Tag Archives: accountability

PolitiFact – exposing lies in politics

One of the most wonderful internet projects I’ve ever seen is PolitiFact – just look at the depth of it; no wonder it is a winner of Pulitzer Prize!

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Its primary ambition: to remedy the false information spread by politicians. According to PolitiFact statement:

“Every day, reporters and researchers from PolitiFact and its partner news organization examine statements by members of Congress, state legislators, governors, mayors, the president, cabinet secretaries, lobbyists, people who testify before Congress and anyone else who speaks up in American politics. We research their statements and then rate the accuracy on our Truth-O-Meter – True, Mostly True, Half True, Mostly False and False. The most ridiculous falsehoods get our lowest rating, Pants on Fire.”

To my mind that is a truly great thing about the Truth-O-Meter – it allows more nuances in fact evaluations than just true/false. The truth, after all, should rather be imagined as a spectrum, a matter of degree. And as you can see in the screenshot above,  the nuanced evaluation does not make the evaluation unduly complicated – on the contrary, it allows more space not just for more subtle distinctions, but also humor.

Each fact gets thoroughly researched – I’ve seen many articles where sources number more than 20.  There is always the name of the person who has written that specific article. See below how a typical Truth-O-Metter looks like.

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Returning again to their self-description:

PolitiFact writers and editors spend considerable time researching and deliberating on our rulings. We always try to get the original statement in its full context rather than an edited form that appeared in news stories. We then divide the statement into individual claims that we check separately. When possible, we go to original sources to verify the claims. We look for original government reports rather than news stories. We interview impartial experts.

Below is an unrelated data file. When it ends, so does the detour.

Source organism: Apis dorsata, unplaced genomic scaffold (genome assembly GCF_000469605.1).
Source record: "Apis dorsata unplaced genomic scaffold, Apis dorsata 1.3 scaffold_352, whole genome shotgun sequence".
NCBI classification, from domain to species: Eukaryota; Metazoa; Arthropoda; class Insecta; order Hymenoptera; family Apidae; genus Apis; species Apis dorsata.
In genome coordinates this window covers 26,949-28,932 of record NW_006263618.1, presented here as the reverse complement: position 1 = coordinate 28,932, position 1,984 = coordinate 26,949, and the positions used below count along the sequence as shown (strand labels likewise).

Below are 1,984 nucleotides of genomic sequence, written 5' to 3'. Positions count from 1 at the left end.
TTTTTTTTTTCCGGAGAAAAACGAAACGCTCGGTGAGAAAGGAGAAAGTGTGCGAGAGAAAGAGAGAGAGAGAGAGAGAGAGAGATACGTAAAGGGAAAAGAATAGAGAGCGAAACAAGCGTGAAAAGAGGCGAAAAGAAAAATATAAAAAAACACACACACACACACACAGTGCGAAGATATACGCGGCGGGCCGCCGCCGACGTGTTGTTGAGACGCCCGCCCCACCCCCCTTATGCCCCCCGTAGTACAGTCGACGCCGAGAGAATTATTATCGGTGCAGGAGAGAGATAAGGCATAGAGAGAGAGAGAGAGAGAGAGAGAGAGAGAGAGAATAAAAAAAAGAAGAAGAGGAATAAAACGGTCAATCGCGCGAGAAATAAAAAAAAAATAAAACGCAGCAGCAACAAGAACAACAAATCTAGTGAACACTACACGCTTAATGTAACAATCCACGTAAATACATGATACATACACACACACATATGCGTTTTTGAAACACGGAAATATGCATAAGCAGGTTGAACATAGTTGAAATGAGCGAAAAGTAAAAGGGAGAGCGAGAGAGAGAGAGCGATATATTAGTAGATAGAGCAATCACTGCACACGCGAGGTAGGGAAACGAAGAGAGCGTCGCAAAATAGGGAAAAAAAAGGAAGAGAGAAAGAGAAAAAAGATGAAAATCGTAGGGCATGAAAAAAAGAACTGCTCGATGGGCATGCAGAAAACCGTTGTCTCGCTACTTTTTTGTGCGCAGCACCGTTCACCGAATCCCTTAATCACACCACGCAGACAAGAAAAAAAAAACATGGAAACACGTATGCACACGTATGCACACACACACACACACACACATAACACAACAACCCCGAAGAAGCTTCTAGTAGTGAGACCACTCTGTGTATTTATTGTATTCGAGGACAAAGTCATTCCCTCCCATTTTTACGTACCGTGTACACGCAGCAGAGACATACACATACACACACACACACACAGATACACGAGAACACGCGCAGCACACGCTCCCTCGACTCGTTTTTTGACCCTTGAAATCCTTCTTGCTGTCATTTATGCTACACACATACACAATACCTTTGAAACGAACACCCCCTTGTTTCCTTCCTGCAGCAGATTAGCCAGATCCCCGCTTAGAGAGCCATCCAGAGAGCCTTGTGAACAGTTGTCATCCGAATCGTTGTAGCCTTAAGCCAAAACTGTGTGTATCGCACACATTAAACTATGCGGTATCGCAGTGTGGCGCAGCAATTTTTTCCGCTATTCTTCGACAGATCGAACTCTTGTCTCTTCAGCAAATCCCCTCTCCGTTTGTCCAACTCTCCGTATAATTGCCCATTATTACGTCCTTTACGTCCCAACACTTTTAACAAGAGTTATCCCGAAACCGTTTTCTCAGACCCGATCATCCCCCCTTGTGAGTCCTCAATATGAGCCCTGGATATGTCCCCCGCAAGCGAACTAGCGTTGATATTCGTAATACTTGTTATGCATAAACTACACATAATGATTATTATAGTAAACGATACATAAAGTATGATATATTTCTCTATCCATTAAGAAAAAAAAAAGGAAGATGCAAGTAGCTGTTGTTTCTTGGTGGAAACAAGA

The thing that I particularly like about Politifact website: it is not just the politicians whose statement gets subjected to truth-check. The team also looks at other opinion makers that influence political attitudes, such as political chain-mails (their truth record is quite atrocious!) and  pundits (see, for example, how Nobel laureate Paul Krugman is doing truth-wise)!

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There are two more interesting parts in PolitiFact: 1) Flip-O-Meter; 2)  Pledge-O-Meter.

Flip-O-Metter has to do with a politician flipping on his/hers previous statements:

Like our Truth-O-Meter, the Flip-O-Meter begins with good journalism. When a candidate is accused of flipping, reporters and researchers examine the candidates’ statements and voting records. Have they hedged their words over time? Shifted their tone? Changed their voting patterns? Then, we rate whether the candidate has truly flipped: No Flip – No substantial change of position. The candidate has been consistent. Half Flip – A partial change of position or inconsistent statements. Full Flop – A major reversal of position; a complete flip-flop.

See in the screenshot below how two of leading US politicians have flipped on their previous statements about gay marriage or abortion: PolitiFact has the full story and analysis on those flip-flops.

FactCheck

Pledge-O-Metter is about tracking politician’s promises! See how Obameter looks like!

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So in all it an excellent public accountability tool – that allows voters and media to get a quality information on the truth and falsehood of various political statements, prevents politicians from getting away with spreading false information (that might get on their permanent record via PolitiFact!), and does all this in a considered, nuanced way that respects the complexities of social and political domain.

I only wish we had one in Latvia!

[Iveta]